The end of spring semester is a bittersweet time, where change seems imminent, and in this frantic rush to do it all — study for finals, secure last-minute internships, renew or sign apartment leases — the last thing we may want to do is reflect on the past year. But that doesn’t mean that we shouldn’t try.
Soon seniors will cram the contents of their last four years into cardboard boxes. Dorms will be empty. The oppressive Mid-Atlantic humidity will surge in. And all of our tightly wrapped-up social circles will disperse to different corners of the world for the summer, or perhaps, for an indefinite period of time.
I’m grateful that junior year is coming to a close, thankful to be out of the mindset that every week is hell week and every day is a poor day. There is no sugarcoating reality: It’s grueling to be a college student, no matter how much you love your major or how much you enjoy studying.
And Hopkins can work you into a frenzy. You’re the hamster in the wheel that can never run fast enough. Your to-do list is like the Hydra: Every time you cross one task off, another three spring up.
Daily, you ask yourself: When will it end? When can I take a break? In certain moments, it seems like the answer is never.
I have had plenty of those times. When, post-panic attack, I wandered around campus and felt small and helpless. When I cried in my poetry class after hearing someone read “Love After Love” by Derek Walcott. When I missed class due to sheer exhaustion from skipping meals and skimping on sleep. When I felt inadequate and worthless for every bad grade and every rejection letter that I received.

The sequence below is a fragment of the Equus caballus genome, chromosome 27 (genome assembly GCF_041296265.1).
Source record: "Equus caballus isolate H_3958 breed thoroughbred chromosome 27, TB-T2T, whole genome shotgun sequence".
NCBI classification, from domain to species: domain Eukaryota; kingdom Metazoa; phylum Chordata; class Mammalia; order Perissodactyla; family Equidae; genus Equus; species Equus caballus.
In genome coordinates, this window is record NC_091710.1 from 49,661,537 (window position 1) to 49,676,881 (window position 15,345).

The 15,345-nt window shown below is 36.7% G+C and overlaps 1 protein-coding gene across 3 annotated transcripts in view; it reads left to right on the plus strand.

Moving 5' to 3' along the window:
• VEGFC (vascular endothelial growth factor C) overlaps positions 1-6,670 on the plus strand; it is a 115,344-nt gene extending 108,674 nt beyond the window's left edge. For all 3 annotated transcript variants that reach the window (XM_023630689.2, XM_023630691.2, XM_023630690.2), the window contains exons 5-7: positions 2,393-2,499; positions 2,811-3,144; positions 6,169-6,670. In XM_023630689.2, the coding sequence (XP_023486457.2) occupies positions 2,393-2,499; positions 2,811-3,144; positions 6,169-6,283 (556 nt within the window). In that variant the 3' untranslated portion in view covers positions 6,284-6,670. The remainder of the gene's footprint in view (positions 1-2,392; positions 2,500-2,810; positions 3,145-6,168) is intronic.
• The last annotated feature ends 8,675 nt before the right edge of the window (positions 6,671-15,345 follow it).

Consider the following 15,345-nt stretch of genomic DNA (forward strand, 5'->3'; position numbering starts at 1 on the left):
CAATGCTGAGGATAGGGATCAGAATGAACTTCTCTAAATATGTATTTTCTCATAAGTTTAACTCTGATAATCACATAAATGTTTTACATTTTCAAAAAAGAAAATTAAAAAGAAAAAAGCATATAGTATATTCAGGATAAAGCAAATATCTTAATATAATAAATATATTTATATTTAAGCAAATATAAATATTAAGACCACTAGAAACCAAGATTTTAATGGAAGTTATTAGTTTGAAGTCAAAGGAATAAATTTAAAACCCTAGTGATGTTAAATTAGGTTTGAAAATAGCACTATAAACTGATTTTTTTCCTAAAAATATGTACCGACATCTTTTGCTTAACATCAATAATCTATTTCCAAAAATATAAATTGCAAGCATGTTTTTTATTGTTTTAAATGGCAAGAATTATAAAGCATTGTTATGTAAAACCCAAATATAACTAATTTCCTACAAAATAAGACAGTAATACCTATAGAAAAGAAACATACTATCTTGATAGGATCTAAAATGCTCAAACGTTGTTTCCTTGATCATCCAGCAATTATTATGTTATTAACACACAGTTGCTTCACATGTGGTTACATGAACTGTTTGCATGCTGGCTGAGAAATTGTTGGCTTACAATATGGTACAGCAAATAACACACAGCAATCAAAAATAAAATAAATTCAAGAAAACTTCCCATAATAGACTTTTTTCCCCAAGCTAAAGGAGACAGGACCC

But there was also that time we drove to Ocean City, Md. and stood on the boardwalk, looking out into the impossible blue of the Atlantic. Waking up to soft snow lining my windowsill on the weekends. The night we went to Fells at midnight and danced and laughed like crazy. Every Thursday morning after completing production night for The News-Letter when I shared a group hug with the News & Features team.
These moments, the good and the bad, collectively form the last nine months of my life. Taking the time to examine these experiences, both positive and negative, helped me to see the growth that has taken place over the last year. I am not the same person I was back in August. This is both liberating and frightening.
I struggle to embrace change, because I am a creature of habit and repetition. But consistency often leads to stagnation and the inability to allow personal growth.
Sometimes, this growth will be difficult to accept. I’ve drifted away from people whom I used to consider my closest confidants. But others have emerged to fill those spaces in new and surprising ways.
If anything, this semester I have learned that the world is full of endlessly interesting people, that relationships constantly evolve, and that solitude is to be cherished and valued.
In reflecting at the end of this school year, I’ve also started to ask myself questions. Where can I improve? What personal goals should I work on over the summer in order to help myself? What can I do better next year? Am I growing in a direction that I am comfortable and happy with?
I hope to continue to reflect over the summer, through my final year at Hopkins and even after I graduate. And in this time of goodbyes and endings, I’m pressing pause for just a moment to catch my breath and look back.